Statistics and Mother Nature

Rodney Reid rreid at earth.execpc.com
Fri Sep 26 00:43:26 EST 1997


	From the journal Nature this week comes a study that shows how
differences in the age of the parents influences the gender of their
firstborn.

	The study consisted of a group of 301 british families, in which
the researchers found if men married women at least five years younger
then them, the chance of them having a firstborn son instead of a
firstborn daughter is 2-1.    The same is reversed for the older woman,
younger man scenario, with firstborn daughters occurring 2-1.

	A bigger sample covering all England and Wales also showed this
trend.

	...What I didn't find so fascinating about the article (in a
local newspaper from an AP feed) is that it's drawn up by the author and
others as a biological mystery (no explanations given)

	Although I don't have a lot of time to expand on this, doesn't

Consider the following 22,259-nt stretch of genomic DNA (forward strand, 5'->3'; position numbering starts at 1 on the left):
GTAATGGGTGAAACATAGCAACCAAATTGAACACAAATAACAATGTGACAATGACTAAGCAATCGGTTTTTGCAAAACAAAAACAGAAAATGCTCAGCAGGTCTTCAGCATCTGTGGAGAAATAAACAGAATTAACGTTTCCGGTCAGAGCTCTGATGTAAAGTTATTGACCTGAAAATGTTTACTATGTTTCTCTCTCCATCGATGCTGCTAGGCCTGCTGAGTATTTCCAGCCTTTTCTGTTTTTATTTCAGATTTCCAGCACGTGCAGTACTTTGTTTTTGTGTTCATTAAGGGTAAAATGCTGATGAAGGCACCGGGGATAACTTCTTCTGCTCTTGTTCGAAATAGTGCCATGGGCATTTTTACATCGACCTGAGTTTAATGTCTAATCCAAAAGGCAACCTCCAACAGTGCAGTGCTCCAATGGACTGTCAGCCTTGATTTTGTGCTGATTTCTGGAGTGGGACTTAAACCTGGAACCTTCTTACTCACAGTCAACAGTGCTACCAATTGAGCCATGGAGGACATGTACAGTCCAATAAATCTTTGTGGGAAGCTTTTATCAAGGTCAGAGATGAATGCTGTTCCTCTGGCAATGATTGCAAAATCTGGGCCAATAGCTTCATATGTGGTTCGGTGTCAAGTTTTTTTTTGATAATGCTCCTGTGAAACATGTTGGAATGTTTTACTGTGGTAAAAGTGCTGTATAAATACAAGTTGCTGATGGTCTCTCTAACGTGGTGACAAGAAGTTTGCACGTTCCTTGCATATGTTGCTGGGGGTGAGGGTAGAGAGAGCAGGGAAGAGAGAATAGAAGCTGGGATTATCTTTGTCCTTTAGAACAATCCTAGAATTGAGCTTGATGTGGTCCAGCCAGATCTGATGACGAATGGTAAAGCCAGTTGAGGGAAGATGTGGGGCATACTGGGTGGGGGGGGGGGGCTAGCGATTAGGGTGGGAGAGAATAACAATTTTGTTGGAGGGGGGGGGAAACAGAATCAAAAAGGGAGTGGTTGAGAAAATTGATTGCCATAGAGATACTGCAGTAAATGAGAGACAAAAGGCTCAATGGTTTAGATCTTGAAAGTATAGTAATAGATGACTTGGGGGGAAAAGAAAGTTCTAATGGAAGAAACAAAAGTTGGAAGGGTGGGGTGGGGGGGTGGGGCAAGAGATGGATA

this research somehow correlate with the following (discussed last year
here):

Mutat Res 1997 Jun 9;377(1):61-62 
Mutation load and human longevity.
Authors: Gavrilov LA, Gavrilova NS, Kroutko VN, Evdokushkina GN, Semyonova
VG, Gavrilova AL, Lapshin EV, Evdokushkina NN, Kushnareva YE
http://www.ncbi.nlm.nih.gov/htbin-post/Entrez/query?uid=9219579&form=6&db=m&Dopt=r
"...daughters born to old fathers (50-59 years) lose about 4.4 years of
their life compared to daughters of young fathers (20-29 years) "

Gavrilov, L.A., N.S.Gavrilova, G.N.Evdokushkina G.N., Y.E.Kushnareva,
   V.G.Semyonova, A.L.Gavrilova, E.V.Lapshin, N.N.Evdokushkina (1996)
   Determinants of human longevity: parental age at reproduction and
   offspring longevity, Longevity Report (ISSN 0964-5659), 10, 54, 7-15.
   
Gavrilov, L.A., N.S.Gavrilova, G.N.Evdokushkina G.N., Y.E.Kushnareva,
   V.G.Semyonova, A.L.Gavrilova, E.V.Lapshin, N.N.Evdokushkina (1996)
   The revival of longevity genetics, Longevity Report (ISSN 0964-5659),
   10, 55, 3-4.


	Maybe it's just me, but I see a correlation, and a reason
(method?) as to why the two are related:  the older parent can possibly
pass on age related mutations to their offspring of the opposite sex,
which is why it's (statistically) decided against.

	...Rodney




More information about the Ageing mailing list